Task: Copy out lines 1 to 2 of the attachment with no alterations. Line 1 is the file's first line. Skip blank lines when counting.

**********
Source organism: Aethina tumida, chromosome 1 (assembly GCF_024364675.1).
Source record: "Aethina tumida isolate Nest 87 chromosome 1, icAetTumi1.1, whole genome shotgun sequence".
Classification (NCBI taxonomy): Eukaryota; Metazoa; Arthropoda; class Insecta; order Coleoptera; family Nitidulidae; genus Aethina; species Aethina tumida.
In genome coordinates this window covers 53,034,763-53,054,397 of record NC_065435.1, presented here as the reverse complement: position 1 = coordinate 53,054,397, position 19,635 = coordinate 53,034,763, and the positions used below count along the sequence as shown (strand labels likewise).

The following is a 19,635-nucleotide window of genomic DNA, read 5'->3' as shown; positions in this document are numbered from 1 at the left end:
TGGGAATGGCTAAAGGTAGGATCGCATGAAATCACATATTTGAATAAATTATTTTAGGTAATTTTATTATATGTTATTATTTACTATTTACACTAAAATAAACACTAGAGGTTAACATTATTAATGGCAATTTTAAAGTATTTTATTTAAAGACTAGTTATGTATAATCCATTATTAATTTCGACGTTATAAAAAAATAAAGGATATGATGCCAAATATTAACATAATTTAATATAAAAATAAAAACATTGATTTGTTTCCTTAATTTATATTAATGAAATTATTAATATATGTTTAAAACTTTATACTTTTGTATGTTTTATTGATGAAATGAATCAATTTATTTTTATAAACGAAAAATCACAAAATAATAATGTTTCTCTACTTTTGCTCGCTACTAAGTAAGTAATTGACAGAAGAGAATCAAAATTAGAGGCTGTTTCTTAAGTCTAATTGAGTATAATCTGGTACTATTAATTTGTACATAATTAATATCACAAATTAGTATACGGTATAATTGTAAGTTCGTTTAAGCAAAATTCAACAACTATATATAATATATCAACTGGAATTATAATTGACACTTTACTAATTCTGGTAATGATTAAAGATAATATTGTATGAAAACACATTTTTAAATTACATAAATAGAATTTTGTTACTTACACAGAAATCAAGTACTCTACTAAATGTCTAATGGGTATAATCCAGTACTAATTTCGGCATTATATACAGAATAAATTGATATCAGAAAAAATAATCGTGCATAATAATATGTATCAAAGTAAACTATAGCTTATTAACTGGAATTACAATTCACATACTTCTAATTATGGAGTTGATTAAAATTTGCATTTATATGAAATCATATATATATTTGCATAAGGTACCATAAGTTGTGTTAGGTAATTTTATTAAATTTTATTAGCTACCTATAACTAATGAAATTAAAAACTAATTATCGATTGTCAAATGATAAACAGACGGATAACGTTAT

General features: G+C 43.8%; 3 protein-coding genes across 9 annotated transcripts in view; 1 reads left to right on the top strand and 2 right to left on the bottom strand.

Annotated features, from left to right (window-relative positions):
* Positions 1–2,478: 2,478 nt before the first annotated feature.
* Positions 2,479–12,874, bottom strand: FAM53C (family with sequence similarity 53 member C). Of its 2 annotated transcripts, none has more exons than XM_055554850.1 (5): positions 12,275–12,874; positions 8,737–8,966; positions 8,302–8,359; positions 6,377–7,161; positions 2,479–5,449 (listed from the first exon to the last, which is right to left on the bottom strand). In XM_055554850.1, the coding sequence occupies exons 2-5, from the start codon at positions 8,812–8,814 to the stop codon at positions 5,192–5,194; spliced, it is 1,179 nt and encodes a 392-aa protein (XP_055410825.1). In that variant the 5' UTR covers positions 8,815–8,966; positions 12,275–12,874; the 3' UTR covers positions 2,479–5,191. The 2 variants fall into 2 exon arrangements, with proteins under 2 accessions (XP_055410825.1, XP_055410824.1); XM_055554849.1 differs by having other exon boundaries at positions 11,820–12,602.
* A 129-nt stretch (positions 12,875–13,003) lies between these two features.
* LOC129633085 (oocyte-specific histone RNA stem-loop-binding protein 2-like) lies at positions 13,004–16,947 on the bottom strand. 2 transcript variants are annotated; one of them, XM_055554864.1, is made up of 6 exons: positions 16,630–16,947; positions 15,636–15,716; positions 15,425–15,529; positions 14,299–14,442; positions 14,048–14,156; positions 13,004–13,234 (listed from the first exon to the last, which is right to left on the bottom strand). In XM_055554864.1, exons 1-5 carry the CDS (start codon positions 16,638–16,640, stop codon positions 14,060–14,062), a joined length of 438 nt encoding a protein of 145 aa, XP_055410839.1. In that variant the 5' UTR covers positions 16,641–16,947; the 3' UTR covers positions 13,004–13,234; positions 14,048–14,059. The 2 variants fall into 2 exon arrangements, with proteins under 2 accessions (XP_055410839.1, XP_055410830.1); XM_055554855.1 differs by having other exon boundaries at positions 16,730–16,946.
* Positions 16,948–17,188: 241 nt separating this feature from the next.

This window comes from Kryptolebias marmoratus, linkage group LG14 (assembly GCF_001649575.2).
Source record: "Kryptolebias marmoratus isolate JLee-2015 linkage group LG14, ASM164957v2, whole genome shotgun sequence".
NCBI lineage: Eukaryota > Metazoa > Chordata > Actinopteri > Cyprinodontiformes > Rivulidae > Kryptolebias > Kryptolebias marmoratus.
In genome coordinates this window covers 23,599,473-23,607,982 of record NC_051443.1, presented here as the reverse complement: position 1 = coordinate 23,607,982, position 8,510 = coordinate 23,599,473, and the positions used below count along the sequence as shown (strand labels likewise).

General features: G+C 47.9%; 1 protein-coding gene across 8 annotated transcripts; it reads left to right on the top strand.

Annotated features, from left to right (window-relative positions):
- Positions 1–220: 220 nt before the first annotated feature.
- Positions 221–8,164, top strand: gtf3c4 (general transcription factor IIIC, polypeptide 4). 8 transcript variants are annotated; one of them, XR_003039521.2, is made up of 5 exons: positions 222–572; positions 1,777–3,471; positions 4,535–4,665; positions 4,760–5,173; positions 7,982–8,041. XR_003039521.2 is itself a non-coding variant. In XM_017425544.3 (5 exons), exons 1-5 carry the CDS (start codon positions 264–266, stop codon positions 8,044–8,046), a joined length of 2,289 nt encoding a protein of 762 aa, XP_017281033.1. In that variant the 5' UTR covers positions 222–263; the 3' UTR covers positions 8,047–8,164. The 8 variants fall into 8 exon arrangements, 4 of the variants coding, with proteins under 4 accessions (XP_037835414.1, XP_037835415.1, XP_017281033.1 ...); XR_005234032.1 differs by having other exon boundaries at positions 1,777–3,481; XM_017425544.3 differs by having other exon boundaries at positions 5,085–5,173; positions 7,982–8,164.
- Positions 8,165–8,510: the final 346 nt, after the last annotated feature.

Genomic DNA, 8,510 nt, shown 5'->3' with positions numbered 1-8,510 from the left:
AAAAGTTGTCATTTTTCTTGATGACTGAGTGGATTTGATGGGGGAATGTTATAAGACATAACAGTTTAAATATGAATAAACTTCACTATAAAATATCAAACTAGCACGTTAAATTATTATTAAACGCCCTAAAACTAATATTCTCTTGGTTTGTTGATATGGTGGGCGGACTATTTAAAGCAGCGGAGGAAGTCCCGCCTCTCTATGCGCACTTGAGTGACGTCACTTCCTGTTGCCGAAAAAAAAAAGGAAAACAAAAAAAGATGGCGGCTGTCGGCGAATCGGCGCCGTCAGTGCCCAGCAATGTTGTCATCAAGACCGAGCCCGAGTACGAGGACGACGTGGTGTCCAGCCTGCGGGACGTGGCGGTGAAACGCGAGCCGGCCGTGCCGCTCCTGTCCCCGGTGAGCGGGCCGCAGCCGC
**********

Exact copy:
Source organism: Aethina tumida, chromosome 1 (assembly GCF_024364675.1).
Source record: "Aethina tumida isolate Nest 87 chromosome 1, icAetTumi1.1, whole genome shotgun sequence".